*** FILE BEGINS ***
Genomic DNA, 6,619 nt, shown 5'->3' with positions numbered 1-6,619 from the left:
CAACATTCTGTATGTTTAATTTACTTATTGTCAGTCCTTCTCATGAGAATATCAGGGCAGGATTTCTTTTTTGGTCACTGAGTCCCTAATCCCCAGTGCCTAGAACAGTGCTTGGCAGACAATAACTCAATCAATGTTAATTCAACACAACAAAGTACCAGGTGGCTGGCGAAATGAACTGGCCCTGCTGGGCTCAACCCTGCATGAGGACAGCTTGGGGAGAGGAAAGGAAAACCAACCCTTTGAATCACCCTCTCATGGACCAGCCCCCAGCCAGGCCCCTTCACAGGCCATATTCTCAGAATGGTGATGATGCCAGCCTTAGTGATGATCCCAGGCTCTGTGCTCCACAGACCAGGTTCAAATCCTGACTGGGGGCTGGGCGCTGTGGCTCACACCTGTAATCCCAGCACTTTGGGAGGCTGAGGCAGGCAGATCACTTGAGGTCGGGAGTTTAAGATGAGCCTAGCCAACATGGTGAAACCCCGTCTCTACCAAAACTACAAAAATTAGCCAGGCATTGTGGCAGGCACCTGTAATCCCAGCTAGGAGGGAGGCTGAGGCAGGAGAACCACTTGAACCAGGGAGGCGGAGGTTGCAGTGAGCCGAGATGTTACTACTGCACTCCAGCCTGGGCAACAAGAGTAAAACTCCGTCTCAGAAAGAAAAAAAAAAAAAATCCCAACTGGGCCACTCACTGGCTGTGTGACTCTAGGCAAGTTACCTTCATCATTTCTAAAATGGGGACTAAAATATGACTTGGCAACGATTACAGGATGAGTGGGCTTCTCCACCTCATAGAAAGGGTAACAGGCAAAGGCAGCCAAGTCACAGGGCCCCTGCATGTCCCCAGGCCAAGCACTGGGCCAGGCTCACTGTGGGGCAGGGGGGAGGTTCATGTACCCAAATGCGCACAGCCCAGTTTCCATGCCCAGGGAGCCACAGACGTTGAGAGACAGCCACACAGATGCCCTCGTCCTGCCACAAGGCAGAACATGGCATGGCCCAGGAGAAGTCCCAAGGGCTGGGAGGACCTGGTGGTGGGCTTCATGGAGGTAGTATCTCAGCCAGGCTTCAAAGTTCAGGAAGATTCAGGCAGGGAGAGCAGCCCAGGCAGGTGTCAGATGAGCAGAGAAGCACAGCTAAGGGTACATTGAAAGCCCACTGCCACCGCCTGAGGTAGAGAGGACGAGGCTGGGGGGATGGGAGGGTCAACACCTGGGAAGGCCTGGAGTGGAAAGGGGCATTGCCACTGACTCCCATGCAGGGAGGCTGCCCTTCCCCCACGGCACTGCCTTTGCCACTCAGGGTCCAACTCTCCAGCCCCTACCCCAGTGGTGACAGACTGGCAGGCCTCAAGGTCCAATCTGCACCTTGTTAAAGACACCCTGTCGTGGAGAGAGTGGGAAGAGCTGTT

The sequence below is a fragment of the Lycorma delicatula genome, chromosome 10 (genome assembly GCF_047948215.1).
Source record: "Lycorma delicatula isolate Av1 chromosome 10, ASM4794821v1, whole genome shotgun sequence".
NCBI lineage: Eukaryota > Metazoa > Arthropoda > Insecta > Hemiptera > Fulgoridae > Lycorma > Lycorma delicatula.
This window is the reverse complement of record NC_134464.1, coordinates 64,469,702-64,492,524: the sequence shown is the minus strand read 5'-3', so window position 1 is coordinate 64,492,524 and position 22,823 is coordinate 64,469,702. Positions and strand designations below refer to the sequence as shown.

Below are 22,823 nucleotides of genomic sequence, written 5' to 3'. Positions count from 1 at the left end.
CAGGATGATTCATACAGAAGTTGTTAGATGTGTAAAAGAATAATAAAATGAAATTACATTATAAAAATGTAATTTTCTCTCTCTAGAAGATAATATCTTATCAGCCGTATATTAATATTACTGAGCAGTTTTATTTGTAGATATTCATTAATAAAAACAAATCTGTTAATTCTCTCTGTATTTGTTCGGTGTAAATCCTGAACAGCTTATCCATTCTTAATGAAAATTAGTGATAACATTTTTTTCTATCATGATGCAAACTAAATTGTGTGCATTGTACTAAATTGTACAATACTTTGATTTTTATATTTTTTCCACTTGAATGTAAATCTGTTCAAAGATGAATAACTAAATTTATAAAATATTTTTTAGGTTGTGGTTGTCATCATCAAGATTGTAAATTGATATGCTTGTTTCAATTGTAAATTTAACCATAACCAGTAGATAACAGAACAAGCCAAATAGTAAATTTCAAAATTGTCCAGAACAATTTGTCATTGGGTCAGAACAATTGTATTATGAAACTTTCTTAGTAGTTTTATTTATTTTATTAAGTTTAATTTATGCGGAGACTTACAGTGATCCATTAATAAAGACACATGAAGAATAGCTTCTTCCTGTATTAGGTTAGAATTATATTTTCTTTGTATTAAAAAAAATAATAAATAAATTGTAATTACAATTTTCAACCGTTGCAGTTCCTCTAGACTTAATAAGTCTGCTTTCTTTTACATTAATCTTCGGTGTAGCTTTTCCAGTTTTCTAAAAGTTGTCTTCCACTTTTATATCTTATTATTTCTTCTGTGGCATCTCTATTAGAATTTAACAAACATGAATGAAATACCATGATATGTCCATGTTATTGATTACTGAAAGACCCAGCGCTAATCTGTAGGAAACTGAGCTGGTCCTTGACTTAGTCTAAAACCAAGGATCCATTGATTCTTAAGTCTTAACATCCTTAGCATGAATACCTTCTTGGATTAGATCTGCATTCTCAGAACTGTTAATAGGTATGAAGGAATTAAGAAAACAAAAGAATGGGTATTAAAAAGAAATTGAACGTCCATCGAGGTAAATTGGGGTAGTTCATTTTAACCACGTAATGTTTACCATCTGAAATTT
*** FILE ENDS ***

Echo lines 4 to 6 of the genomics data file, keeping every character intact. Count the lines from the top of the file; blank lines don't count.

Source record: "Lycorma delicatula isolate Av1 chromosome 10, ASM4794821v1, whole genome shotgun sequence".
NCBI lineage: Eukaryota > Metazoa > Arthropoda > Insecta > Hemiptera > Fulgoridae > Lycorma > Lycorma delicatula.
This window is the reverse complement of record NC_134464.1, coordinates 64,469,702-64,492,524: the sequence shown is the minus strand read 5'-3', so window position 1 is coordinate 64,492,524 and position 22,823 is coordinate 64,469,702. Positions and strand designations below refer to the sequence as shown.